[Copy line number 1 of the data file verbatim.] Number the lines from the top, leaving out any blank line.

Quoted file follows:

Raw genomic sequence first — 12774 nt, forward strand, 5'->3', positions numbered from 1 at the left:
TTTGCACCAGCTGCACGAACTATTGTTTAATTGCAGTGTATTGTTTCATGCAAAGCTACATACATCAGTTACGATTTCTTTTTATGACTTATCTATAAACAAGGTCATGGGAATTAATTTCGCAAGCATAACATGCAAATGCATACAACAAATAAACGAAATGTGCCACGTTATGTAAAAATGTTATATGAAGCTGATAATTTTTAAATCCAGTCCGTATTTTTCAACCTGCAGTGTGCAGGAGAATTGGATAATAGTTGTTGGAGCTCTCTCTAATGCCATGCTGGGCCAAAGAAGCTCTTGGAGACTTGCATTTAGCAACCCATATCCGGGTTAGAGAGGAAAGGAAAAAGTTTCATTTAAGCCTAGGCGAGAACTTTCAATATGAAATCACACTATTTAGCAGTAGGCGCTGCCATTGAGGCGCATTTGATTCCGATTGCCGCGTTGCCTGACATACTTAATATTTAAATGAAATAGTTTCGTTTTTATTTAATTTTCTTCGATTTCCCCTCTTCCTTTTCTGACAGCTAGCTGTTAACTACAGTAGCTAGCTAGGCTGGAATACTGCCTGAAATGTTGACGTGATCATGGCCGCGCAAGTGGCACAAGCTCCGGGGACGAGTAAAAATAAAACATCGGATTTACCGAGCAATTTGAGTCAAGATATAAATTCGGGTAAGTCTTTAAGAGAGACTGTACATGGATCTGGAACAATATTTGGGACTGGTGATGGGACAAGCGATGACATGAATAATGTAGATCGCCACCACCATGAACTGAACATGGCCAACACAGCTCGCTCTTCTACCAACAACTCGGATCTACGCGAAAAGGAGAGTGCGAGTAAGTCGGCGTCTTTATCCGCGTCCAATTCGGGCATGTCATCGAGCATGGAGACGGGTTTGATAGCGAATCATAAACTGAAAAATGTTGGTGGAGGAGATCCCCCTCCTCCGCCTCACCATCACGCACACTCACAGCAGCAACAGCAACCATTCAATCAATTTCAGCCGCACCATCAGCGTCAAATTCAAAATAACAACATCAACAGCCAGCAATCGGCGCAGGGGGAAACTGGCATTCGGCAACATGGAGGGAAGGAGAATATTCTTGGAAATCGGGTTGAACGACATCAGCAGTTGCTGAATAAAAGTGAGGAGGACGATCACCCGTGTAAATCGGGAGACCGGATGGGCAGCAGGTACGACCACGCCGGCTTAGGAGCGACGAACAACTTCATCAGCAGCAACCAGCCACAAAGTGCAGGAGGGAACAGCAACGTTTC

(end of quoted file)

Raw genomic sequence first — 12774 nt, forward strand, 5'->3', positions numbered from 1 at the left: